by Aimee Levitt
About six months ago, Jake Houvenagle and his friend Paul Jackson came up with a stupid drunken idea: They would build a Web site that would allow users to virtually shoot at Paul with a paintball gun, sort of like a live-action video game.
Unlike many stupid drunken ideas, this one is actually going to come to fruition. As you read this, Houvenagle, 29, and Jackson, 28, are assembling their shooting gallery in a warehouse in downtown St. Louis. (Houvenagle will reveal only that it's near the corner of Tucker Avenue and Washington Boulevard.) Soon they will start testing. If all goes well, the site, called ShootPaul.com, will go live at the end of May.
So why are they doing this?
"As we get closer to launch, I ask myself that question all the time," Houvenagle admits.
This will actually be the second incarnation of ShootPaul.com. "Paul launched it in 2009," Houvenagle explains. "It lasted only three weeks. He got tired of being shot at."
It's understandable: a paintball pellet travels at 200 miles per hour, which could sting a little.
This time, Houvenagle vows, will be different. For one thing, Jackson won't be available for shooting 24/7. "Someone will be in the room from about 8 a.m. till 10 p.m.," Houvenagle says. "We'll have some break time, some recovery time." Houvenagle and Jackson will share target duties: Houvenagle nights and weekends (he has a full-time job) and Jackson during the day. They hope to invite a few more targets, called minions, to participate.
"The minions will mostly be our friends hanging out," says Houvenagle. "We'll have a lounge area with free drinks and entertainment. We hope that they'll start jumping in."
Everyone will have to wear face protection. Body armor will be optional.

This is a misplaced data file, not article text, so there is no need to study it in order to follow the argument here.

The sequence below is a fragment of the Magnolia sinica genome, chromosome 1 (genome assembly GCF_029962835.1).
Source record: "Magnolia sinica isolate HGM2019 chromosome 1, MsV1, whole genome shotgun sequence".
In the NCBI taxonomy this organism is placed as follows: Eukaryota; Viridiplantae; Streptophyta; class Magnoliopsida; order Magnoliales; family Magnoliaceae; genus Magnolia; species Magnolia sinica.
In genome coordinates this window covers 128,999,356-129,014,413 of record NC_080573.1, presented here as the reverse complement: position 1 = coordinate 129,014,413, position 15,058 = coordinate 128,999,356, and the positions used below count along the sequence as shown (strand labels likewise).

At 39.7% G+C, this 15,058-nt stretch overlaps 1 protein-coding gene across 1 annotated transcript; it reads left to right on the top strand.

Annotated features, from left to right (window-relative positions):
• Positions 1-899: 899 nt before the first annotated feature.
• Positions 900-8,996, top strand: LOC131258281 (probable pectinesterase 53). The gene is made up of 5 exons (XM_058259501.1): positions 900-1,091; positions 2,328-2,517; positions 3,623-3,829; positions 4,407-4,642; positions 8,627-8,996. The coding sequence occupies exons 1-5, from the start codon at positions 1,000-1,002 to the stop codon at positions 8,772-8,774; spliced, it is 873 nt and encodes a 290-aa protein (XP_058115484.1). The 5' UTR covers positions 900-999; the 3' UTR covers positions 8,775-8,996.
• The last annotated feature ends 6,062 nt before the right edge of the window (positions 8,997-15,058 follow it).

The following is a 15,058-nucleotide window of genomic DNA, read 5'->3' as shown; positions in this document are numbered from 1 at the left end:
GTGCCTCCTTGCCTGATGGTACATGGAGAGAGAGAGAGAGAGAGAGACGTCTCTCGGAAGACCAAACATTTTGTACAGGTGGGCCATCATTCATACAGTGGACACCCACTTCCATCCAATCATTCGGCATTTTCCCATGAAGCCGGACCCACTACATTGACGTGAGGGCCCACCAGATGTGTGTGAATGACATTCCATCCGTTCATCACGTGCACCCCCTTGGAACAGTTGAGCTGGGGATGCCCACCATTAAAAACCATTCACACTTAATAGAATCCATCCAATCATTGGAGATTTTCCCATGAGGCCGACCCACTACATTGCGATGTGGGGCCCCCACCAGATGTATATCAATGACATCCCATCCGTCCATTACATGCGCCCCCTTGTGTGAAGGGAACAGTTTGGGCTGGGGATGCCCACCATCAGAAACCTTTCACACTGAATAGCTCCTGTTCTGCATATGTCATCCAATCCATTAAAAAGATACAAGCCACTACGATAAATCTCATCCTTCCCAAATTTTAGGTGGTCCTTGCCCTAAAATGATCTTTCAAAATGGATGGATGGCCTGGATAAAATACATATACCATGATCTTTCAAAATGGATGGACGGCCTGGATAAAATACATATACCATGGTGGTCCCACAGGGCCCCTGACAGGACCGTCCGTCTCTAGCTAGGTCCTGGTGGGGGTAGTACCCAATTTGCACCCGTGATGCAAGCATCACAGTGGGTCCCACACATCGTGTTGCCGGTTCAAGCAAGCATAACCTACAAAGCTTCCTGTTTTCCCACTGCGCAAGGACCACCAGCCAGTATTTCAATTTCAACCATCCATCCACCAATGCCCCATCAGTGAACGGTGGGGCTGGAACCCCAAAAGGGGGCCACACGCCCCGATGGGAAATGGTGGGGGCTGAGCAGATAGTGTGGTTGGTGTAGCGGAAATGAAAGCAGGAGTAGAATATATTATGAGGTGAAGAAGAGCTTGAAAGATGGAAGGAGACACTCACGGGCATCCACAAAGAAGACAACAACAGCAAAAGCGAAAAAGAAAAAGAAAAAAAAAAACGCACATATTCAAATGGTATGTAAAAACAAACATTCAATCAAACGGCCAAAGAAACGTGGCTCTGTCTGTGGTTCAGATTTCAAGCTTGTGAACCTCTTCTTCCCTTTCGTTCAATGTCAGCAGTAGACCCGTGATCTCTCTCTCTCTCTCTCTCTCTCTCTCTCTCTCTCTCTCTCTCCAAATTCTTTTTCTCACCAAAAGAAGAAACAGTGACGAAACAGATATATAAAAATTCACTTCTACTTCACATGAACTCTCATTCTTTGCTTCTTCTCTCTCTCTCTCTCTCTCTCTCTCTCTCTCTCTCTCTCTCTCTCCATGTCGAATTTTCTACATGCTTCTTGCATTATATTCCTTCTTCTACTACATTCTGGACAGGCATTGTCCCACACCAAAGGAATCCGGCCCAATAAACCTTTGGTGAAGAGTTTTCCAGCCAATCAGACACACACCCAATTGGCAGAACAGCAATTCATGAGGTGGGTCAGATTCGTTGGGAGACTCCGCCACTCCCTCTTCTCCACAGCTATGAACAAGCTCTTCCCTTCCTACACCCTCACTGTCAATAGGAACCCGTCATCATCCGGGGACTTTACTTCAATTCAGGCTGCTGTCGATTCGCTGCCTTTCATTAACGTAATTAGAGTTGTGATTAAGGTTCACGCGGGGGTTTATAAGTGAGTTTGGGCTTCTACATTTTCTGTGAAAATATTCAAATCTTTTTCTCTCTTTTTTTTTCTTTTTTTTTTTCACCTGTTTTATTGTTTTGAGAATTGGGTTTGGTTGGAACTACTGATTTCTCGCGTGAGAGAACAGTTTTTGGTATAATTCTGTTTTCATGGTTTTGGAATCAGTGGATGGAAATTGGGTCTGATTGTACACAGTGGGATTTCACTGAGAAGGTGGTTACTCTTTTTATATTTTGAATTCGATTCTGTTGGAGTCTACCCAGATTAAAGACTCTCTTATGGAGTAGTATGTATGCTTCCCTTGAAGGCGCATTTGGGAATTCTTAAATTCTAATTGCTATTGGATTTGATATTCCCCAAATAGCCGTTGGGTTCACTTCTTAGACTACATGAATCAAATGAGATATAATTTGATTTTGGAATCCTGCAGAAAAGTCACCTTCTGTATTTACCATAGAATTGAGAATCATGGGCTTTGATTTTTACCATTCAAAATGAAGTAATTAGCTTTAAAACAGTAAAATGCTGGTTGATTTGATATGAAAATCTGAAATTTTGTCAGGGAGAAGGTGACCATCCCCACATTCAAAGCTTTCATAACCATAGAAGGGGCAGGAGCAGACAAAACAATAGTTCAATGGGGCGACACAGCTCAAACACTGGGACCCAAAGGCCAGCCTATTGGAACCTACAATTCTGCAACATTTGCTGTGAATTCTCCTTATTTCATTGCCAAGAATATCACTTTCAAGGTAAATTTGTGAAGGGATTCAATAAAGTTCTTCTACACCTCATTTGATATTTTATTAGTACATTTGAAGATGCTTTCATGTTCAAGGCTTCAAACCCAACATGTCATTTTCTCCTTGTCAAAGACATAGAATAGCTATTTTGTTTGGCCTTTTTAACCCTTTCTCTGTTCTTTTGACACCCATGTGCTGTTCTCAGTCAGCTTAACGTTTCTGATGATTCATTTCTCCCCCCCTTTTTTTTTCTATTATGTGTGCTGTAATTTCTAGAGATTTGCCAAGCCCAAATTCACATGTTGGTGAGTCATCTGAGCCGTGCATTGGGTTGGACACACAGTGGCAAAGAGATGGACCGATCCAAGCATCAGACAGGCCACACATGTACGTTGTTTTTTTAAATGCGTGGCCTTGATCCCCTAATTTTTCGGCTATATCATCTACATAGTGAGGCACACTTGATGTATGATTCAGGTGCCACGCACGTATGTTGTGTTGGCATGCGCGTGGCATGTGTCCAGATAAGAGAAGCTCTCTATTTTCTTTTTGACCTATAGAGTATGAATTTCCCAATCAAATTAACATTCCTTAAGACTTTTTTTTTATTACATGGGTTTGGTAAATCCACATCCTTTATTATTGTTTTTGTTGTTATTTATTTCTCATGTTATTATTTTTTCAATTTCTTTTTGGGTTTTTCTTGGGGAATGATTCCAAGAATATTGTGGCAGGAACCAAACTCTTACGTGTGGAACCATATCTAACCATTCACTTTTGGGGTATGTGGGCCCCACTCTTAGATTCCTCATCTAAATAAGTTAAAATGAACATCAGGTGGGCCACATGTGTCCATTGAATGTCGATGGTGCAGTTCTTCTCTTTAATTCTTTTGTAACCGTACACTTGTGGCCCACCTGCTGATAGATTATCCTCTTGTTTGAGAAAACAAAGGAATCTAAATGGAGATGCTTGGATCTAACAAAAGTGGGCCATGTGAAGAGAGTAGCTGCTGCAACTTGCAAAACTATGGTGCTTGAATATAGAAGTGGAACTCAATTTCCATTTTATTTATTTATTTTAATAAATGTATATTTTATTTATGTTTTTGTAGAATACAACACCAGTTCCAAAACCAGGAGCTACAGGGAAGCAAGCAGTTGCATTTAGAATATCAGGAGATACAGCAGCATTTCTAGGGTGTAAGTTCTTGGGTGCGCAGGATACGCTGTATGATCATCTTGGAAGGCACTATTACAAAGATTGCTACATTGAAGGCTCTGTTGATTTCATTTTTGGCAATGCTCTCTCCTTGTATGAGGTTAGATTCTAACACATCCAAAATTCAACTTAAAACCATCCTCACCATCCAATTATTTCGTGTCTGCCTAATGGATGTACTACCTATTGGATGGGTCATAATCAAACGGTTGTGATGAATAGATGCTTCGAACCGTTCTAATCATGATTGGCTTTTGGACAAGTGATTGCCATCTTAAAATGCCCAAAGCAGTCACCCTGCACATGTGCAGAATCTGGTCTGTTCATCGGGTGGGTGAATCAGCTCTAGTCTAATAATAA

The 54-foot-wide shooting area itself will be propped out to look like a living room, with a couch and toys, like a swing, a bicycle and roller skates. Visitors will take aim using their keyboards to move the target, which will show up as crosshairs on the screen. The website will have an audio link to Paul's cell phone so visitors can call and ask him to do things; they can also communicate through Skype and live chat.
Though Houvenagle and Jackson are charging a modest fee per shot -- $5 for 20, $10 for 50 and $20 for 125 -- they don't really expect this to be a money-making venture. "We're not in it for the money," Houvenagle says. "It's this crazy idea and we want to see if we can accomplish it."
In 2007, Wafaa Bilal, an Iraqi-born artist, did a similar project in Chicago called Domestic Tension. Bilal, however, confined himself to a tiny room in an art gallery and was trying to make a point out about how the Iraq War was largely a virtual experience for Americans but a very real one for Iraqis. He was shot at by 62,000 people, most of whom failed to grasp the subtleties of the project; hackers eventually figured out how to make the gun fire constantly, and visitors to the website heaped verbal abuse upon him.
"I learned all these new things about myself," Bilal told the website Alternet. "I learned I was a nigger, and a sand nigger. That I was gay. Part of it is demonization, then you can justify trying to shoot me." The project took a physical toll on Bilal: ear and chest pain, sleep deprivation and general stress from being shot at. (The following year, Bilal published a book, Shoot an Iraqi: Art, Life and Resistance Under the Gun, about the project and the experiences that inspired it.)
ShootPaul.com does not have such lofty goals. "[Domestic Tension] might have been inspirational to Paul," Houvenagle admits, "but we're not looking to make a statement. It's more like, 'Hey, check out this cool thing, look at what we can do!'"
Daily RFT has a call into Bilal to see what he thinks about what his art has inspired. We'll keep you updated.